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OpenWRT is an open source linux distribution for routers and other networking equipment. Firmware images are avilable from the official website but building from source is preferred.


OpenWRT supports a number of devices. Check the full details of the device before purchasing one, or attempting to flash the device. Please make sure to read their entries fully, as some have partial compatibility. For instance, on several routers it supports flashing but does not support the proprietary drivers for WLAN.

First Time Install

Firmware images can be downloaded from the official firmware site, with insructions on flashing available.

If flashing from a DD-WRT router, you'll need to Telnet into the router and use mtd to flash the OpenWRT factory image. Using DD-WRT's GUI flasher won't work, because DD-WRT does some kind of nasty shit to stop it being removed.

Building From Source

OpenWRT running on a cheap router

Official Instructions

Before attempting to build, prepare for the worst. Open and Save As the following pages:

Also have:

  • The stock firmware for your device.
  • Apache installed on your pc (or anything that will allow you to wget your firmware from the router's command prompt).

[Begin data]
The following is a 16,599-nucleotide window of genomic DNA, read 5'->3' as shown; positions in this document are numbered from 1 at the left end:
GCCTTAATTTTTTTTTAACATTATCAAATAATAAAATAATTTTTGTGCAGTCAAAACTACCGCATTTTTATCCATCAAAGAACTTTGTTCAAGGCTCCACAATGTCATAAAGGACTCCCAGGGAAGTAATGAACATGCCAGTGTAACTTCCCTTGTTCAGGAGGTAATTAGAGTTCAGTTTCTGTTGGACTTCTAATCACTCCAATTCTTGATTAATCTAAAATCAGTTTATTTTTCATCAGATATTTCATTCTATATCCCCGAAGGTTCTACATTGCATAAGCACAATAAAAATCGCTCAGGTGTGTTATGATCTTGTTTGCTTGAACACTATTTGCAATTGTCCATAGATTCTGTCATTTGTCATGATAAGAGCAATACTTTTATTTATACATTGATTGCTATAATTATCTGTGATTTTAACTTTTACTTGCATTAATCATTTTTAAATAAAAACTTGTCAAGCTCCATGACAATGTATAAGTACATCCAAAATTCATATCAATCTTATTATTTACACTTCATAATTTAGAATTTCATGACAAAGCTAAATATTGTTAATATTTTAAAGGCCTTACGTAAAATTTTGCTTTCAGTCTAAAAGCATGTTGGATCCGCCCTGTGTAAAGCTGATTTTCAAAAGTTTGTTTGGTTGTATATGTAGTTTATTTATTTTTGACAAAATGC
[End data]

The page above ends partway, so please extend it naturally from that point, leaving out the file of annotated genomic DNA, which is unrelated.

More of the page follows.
Follow the official instructions including git clone, installing the feeds, and make menuconfig.

Within menuconfig:

  • Set Target System to your device's chipset.
  • Set Target Profile to your specific device.
  • Within LuCI, Collections, select luci. This is the web interface. Hit space twice to ensure it's selected with an asterix, and not an M (M means module, and modules have to be loaded before they'll start).
  • Save to .config.
  • Exit.

On your first compile, don't be tempted to select a heap of cool software or settings. Keep it simple. Once you know you can create a working firmware, then you can go nuts with the options.

Expect the compile to take about 45mins for a single CPU core. You can speed it up by using make -j4 (for 4 compilation threads) or -j8 (for 8 core CPUs) but it may fail and need restarting.

Once the compiliation is finished, your firmwares will be in bin/<chipset>/

The factory firmware is for installing OpenWRT over other firmware. sysupgrade is for updating OpenWRT.


Save your router config, flash the new firmware and hold your breath.

If it all goes horribly wrong, refer to the debricking and recovery mode webpages you saved earlier. Generally recovery involves pressing the physical WPS button on your router when it boots, telnetting into it, wgetting a working firmware image from your pc, and using mtd to reflash. TFTD is another option, but much more finicky as you need split second timing to get it to respond.